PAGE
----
Your website connects to the world through ports. You can think of these as windows or doorways that allow your website to communicate with the rest of the Internet. You’ll typically have one port available for each web service that you offer. For example, you’ll have one for allowing people to view your website, one for sending and receiving email, one for FTP access, and a dozen others you may not even be aware of. These ports allow your data to flow freely to where you need it to go, but when left open and unprotected, these ports can also act as a tool for hackers to gain access to your data and take control of your website. It’s best to take a proactive approach to port security and deny access to any attempts to use these ports maliciously.
For example, depending on your needs, you can block entire series of IP addresses denying access to your website and web services. You can also block access from countries known to harbor some of the most pernicious internet attacks such as Russia, China, or Iran. As part of a general security overview, review your current port configurations and make the necessary changes so that good information can flow freely and bad code or hacking attempts are locked out. You can also implement a Fail2Ban program that blocks someone that makes more than three or four failed attempts to login into your platform.
When we think of hackers, we often picture some lone person in a dark basement ferociously typing away at a computer terminal that’s filled to the brim with glowing green lines of code. The truth is that hackers have become much more sophisticated over the years and now rely on robots to carry out most of their attacks. These so-called zombie computers are programmed for one single purpose - to find known vulnerabilities in your website and exploit them. This could mean taking control of your content of simply shutting your site down with a denial of service attack. There are tools to monitor traffic flowing to your website to find these attacks before they start, then use this information to build a so-called “BlackList” of computers that are suspected of suspicious activity and block them from being able to access your site. This allows you to have peace of mind that your site will remain up and running despite any attempts by these zombies to shut you down.
Most websites today run on a Content Management System, or CMS (WordPress is a very popular CMS). This allows for novice users to administer the system and easily change content such as blog posts etc. without needing to know a lot of HTML or code. However the ubiquity and flexibility that these systems offer also posses a few problems that need to be addressed in order to make sure that your website remains firmly under your control. Out of the box, all CMS’s will offer the most basic level of security - and that starts with your password.
Websites that are hosted on our server are required to utilize strong passwords that include both letters, numbers, and special characters. In addition to this base security, you can create different user roles within the CMS - this will allow you to, for instance, create a “Super User” or “Administrator” who has access to the entire website and can make changes to any page as needed. This role will ideally be limited to a select group of people who are technically highly proficient. In order to remain flexible and streamlined, you can create other roles for your content producers - you can give certain people access only to update your blog posts or change your homepage images. Always know which users have access to which parts of your site. This close monitoring will allow you to avoid accidental or bad-natured changes to your website and allow you to track down the culprit should anything go awry.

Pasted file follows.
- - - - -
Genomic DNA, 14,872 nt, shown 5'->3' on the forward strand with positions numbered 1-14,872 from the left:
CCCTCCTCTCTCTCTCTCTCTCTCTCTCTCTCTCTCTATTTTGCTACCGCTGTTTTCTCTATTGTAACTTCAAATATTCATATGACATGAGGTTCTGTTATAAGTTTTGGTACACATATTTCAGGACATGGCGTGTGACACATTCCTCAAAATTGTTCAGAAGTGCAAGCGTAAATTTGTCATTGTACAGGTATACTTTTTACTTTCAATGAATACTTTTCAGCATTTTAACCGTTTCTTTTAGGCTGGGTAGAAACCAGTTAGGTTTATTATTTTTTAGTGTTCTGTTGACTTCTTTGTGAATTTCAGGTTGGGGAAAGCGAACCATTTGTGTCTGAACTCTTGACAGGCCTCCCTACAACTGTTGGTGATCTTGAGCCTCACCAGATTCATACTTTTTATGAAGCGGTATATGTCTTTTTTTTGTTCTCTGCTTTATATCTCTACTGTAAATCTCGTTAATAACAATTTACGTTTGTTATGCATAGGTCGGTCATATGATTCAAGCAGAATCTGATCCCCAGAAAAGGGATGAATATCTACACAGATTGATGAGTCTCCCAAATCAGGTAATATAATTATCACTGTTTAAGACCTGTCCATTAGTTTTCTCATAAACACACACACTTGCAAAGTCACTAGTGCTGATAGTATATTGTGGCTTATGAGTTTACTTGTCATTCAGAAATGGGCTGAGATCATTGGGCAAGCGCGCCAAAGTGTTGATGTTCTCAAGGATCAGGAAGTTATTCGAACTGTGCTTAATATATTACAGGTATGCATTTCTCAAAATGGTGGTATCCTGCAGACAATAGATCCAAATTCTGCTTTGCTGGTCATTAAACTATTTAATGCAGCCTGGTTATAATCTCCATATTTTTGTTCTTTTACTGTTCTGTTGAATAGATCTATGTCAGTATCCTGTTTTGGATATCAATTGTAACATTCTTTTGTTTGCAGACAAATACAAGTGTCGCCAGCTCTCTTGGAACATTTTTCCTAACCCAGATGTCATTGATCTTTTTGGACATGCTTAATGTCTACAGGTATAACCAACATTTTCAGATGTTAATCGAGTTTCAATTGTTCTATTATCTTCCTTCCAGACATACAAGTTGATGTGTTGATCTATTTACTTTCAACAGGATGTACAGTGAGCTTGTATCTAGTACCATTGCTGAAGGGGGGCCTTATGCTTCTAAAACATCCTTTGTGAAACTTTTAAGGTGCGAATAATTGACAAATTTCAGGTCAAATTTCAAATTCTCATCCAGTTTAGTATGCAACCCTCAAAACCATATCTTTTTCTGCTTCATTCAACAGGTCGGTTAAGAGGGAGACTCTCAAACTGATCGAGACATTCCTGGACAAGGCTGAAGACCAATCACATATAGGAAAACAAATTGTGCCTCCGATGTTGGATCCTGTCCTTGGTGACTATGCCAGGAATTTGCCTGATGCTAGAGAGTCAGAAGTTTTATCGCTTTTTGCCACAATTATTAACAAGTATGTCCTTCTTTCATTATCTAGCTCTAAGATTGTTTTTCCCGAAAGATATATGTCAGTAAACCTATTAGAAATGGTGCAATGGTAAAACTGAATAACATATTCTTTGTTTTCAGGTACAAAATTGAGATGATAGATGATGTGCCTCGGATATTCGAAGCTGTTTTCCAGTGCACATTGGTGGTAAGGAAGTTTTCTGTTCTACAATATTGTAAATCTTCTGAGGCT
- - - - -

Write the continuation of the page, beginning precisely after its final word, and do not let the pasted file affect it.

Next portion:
The very fact that CMS’s are the common platform on which most of today’s internet is built makes them a lucrative target for hackers. If a hacker finds an sensitive exploit in one version of a popular CMS then not only can they attack that site, but they can attack all other sites running on the same software. That’s why we monitor a CMS for security patches and upgrades and make recommendations on implementing these updates when necessary. These upgrades can generally be handled with no or very little downtime of your actual site and will provide you with the comfort of knowing that you always have the latest protection. We sometimes see a website’s “Comments” section used for penetration. Who knew? And how would you know?
So far we’ve talked about specific attacks against your website - being shut down, being hacked to run zombie code, or having hackers change the content on your site. There’s another reason to remain vigilant of your system and that’s your domain’s reputation. The reputation of your domain is a very valuable commodity and needs to be taken just as seriously as monitoring for a direct attack. If you have a website that has broken content, or is hosting malware, or is sending out spam this can affect your websites reputation in very adverse ways.
Your website will start getting marked as either a malicious website or a poorly designed one by large online content providers such as Google, Bing, Facebook, Gmail, etc. This will cause your messages to go into spam folders automatically and will decrease your ranking in search results. Even worse, visitors who try to access your site may be warned by their browser that your site is unsafe and be directed away from it.
This is why it is imperative to host your website on a secure server and have it protected by a trusted and reputable security expert who will not just monitor for straightforward web assaults but will also be on the lookout to protect your reputation across the web.